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Considered one of the most inhospitable environments to exist on the Earth’s surface, deserts are surprising due to the struggle of its organisms when faced with adversity. If we have a mental image of a vast territory in which no form of life can develop, we are wrong, because deserts hide a marvelous organic diversity, despite being one of the driest places on earth.

Deserts present precipitations below 250 millimeters a year, and there may even be a shortage of rain for years or decades, conditioning the existing forms of life even further, as well as the strange phenomena that take place when the soil captures the vital resource, as in the case of our country’s florid desert (analyzed further ahead).

Geographically, deserts are found in two separate ranges, between 15° and 35° latitude, in both the northern and southern hemisphere. Its temperatures usually fluctuate hugely between the day and the night due to the fact that the dry air and absence of clouds allow for a strong daily insolation and a drastic loss of heat at night. The maximum temperature usually goes over 40°C, while it can drop to below 0° after the sun goes down.

Deserts of the world

The following standout among the largest deserts of our planet:

The Sahara Desert: it is the one that has the largest extension on the planet, surpassing 9 million square kilometers. It takes up most of the northern strip of Africa, from the Atlantic Ocean to the Red Sea. It spans the countries of Morocco, Algeria, Tunisia, Libya, Egypt, Sudan, Chad, Niger, Mali and Mauritania, although its boundaries can become diffuse on many occasions, due to the advancing of desert lands and the conflicts among certain countries. The Sahara presents itself as an elevated plain, with an average altitude of almost 400 masl. It is considered the hottest in the world. At noon, the sand is so hot it burns in a matter of seconds.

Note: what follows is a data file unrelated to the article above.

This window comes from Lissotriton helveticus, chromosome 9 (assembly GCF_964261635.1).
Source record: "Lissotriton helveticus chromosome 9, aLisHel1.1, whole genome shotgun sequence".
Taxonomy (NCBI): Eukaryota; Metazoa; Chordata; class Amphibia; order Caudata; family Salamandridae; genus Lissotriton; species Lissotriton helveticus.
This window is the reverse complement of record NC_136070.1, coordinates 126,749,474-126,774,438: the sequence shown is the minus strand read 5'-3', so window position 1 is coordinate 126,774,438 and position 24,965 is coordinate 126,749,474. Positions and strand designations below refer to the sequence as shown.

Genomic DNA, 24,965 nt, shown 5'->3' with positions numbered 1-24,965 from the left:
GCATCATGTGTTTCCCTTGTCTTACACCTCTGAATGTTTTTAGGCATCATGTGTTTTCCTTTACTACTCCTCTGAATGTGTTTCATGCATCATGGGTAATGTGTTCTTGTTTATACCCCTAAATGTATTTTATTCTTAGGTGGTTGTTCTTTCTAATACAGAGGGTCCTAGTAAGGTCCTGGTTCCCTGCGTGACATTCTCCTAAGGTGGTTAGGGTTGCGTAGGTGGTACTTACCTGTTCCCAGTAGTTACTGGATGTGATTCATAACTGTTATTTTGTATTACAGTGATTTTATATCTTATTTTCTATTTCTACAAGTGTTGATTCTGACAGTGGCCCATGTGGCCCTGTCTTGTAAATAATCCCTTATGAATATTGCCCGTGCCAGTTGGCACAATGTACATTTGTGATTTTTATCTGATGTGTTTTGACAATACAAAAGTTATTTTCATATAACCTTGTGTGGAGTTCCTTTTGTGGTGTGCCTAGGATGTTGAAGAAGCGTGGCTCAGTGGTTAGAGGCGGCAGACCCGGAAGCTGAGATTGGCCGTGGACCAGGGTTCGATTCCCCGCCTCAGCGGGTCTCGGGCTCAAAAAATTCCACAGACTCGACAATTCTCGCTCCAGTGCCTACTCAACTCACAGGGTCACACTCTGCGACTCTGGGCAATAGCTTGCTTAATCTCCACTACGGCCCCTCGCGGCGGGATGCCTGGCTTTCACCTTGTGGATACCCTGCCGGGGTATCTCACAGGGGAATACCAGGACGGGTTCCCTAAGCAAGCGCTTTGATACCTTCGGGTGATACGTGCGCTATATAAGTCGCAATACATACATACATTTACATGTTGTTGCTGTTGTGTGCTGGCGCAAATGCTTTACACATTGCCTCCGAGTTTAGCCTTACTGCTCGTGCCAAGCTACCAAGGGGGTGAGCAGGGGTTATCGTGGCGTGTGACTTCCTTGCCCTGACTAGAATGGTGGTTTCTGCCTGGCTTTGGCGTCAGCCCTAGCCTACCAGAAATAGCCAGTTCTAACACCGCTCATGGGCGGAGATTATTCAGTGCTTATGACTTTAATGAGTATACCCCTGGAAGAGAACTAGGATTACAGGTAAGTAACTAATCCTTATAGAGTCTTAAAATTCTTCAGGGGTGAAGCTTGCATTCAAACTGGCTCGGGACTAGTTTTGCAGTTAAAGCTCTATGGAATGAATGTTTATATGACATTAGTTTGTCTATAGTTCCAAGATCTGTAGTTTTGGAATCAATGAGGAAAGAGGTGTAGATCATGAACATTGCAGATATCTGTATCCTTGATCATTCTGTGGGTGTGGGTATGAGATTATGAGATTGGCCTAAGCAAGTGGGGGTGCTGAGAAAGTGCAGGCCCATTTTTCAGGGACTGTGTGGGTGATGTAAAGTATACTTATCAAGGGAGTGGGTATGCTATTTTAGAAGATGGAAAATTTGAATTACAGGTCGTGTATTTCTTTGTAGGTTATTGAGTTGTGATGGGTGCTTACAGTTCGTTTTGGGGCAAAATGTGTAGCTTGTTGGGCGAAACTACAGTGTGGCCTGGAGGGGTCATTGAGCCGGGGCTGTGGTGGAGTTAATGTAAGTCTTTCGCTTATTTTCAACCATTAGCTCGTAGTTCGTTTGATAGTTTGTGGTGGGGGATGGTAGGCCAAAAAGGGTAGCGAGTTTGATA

The Gobi Desert: an extension of desert that spans from the north of China to the south of Mongolia. Considered a cold desert (it has extreme seasons, like hot summers and winters with temperatures that border 0°C), it takes up close to 1 million 300 thousand square kilometers of surface on the Asian continent. The terrain is continuously struck by winds and it lacks trees almost completely.

The Kalahari Desert: it spans through the territories belonging to Botswana, Namibia and South Africa, at the south of the African continent. It reaches around 500 thousand square kilometers, presenting fairly arid conditions and sandy soils. Although it presents extreme conditions for most of the year, there is a higher abundance of precipitation.

The Sonora Desert: it spans part of the southeast of California (U.S.A.) and part of northern Mexico. It is one of the hottest deserts in the world and owes its name to one of the Mexican states it is located in.

Australian deserts: the Australian surface houses three important desertic formations. They are the Great Sand Desert, the Gibson desert and the Great Victoria desert. The first of them corresponds to an arid region located in northeast Australia, while the Gibson desert constitutes a natural reserve that not only plays host to important dunes, but also salt pans and pastures.Finally, we can say that the Great Victoria Desert is the one located farther south, spanning 750 kilometers from east to west.

Vegetation and aridity

The characteristic vegetation of desert areas has special characteristics in order to withstand great dry periods, with a constant shortness of water. Due to this, many of the typical bushes of this type of biome develop small leaves that are covered by impermeable substances that minimize the loss of the vital element as much as possible. In addition, there are some plants with leaves and stalks of considerable size, which serve as deposits for storing the greatest amount of water possible during the drier seasons. Also, the greenish color helps prevent superficial overheating.